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Why Is CBD in Everything?

CBD Is in EVERYTHING and It's Causing More Harm Than Good

Cannabidiol (CBD) has been a game changer for me. A component of the hemp plant, CBD, unlike THC, doesn't have psychoactive properties; it won't get you high. Instead, it's supposed to have the calming and pain-relieving benefits that many patients seek in medical marijuana.

I was skeptical of all the hype, but ever since I started using about 20-30 milligrams of CBD a day in a tincture under my tongue, I've noticed a huge difference in my anxiety symptoms. I feel calmer, I'm not plagued by racing, intrusive thoughts, and I don't get the dreaded butterflies in my stomach for no reason nearly as often. But while I've added CBD to my repertoire to treat my bipolar II disorder, I've realized there's a specific way to take it for maximum benefits — and all these companies schilling CBD and adding it to everything from sparkling water to jelly beans to ice cream aren't helping anyone. In fact, they're part of the problem.

As a fitness editor, I'm inundated with CBD pitches daily. There's always a new company with a tincture, cream, or food that promises to ease anxiety, help you sleep better, and relieve pain. It's not like these products are completely snake oil; there is some scientific evidence that supports the health benefits of CBD. A study published in January 2019 found that cannabidiol can decrease anxiety and improve sleep. Another study published in the European Journal of Pain found that CBD applied topically can help relieve arthritis-related pain and inflammation "without evident side effects" — but this study was conducted on rats. Another study found that cannabinoids can relieve pain in patients with malignant diseases, but this was administered via mouth spray in a THC and CBD ratio of about 1:1.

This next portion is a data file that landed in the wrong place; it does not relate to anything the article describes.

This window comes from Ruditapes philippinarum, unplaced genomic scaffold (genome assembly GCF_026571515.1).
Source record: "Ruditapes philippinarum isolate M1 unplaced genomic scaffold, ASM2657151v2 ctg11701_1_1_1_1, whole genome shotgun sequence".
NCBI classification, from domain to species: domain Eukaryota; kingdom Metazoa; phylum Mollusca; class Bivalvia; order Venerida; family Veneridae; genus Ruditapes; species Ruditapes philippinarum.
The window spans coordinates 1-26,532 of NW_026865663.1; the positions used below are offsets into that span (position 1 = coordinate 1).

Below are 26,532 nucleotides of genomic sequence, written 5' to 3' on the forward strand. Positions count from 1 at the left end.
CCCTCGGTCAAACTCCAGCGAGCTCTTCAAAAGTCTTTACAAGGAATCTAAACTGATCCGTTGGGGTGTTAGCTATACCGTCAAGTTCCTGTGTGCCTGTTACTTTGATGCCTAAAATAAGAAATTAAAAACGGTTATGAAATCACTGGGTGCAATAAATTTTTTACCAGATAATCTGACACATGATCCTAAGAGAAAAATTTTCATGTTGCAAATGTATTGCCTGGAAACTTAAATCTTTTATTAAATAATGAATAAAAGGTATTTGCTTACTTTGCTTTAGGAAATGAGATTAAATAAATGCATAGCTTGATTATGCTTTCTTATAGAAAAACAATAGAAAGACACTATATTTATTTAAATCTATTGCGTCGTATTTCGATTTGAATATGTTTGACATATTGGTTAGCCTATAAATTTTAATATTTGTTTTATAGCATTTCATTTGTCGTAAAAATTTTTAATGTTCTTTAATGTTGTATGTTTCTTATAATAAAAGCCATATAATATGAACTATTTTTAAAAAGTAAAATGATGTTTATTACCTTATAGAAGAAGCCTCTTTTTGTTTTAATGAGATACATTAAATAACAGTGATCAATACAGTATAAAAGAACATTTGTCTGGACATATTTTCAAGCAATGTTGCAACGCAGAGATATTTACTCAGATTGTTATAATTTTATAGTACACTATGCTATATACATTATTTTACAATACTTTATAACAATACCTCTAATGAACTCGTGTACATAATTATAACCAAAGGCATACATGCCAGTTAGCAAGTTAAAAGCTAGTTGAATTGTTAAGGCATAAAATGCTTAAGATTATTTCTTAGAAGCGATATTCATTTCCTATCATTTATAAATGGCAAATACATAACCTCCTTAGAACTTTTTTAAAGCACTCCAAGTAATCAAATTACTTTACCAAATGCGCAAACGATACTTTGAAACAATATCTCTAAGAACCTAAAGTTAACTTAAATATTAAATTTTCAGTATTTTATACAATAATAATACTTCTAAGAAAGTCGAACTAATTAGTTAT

The major component in these studies? The amount of CBD administered. For anxiety and sleep, the subjects received 25, 50, or 75 milligrams of CBD. For pain, the rats were given between 0.6 and 62 milligrams a day topically, with 6.2 and 62 milligrams a day being the effective doses. And for pain relief via mouth spray, the amount was about 27 milligrams of THC and 25 milligrams of CBD. Personally, I find my effective dosage is around 20 to 30 milligrams of CBD a day with a tincture and a gummy or two. And while everyone is different and will handle doses differently, it's unlikely that five milligrams of CBD from candy is enough to make much of a difference. If someone is looking to truly reduce their anxiety symptoms or relieve pain, they are unlikely to find it in a scoop of ice cream or a whole CBD-infused cheeseburger.

How Is CBD Administered?

The effectiveness of the CBD also depends on how it's administered. The most effective way is through smoking or vaping, and several legitimate companies, like Kurvana, have released CBD-only vape pens. Taking a dropper of CBD tincture sublingually (under the tongue) is the other most effective way to take CBD. Hold for a minute, and then swallow. Both are the quickest way to deliver CBD to your bloodstream, and should kick in between 15 and 20 minutes. Taking it orally, whether as a pill or in food or drinks, is another way to get CBD into your system. This is where companies are looking to cash in since many people may not feel comfortable smoking or putting a dropper of something under their tongue. Taking a couple gummies with 10 milligrams each may add up to an effective dose for a person, but anything that has to pass through the digestive system can hinder CBD's effectiveness.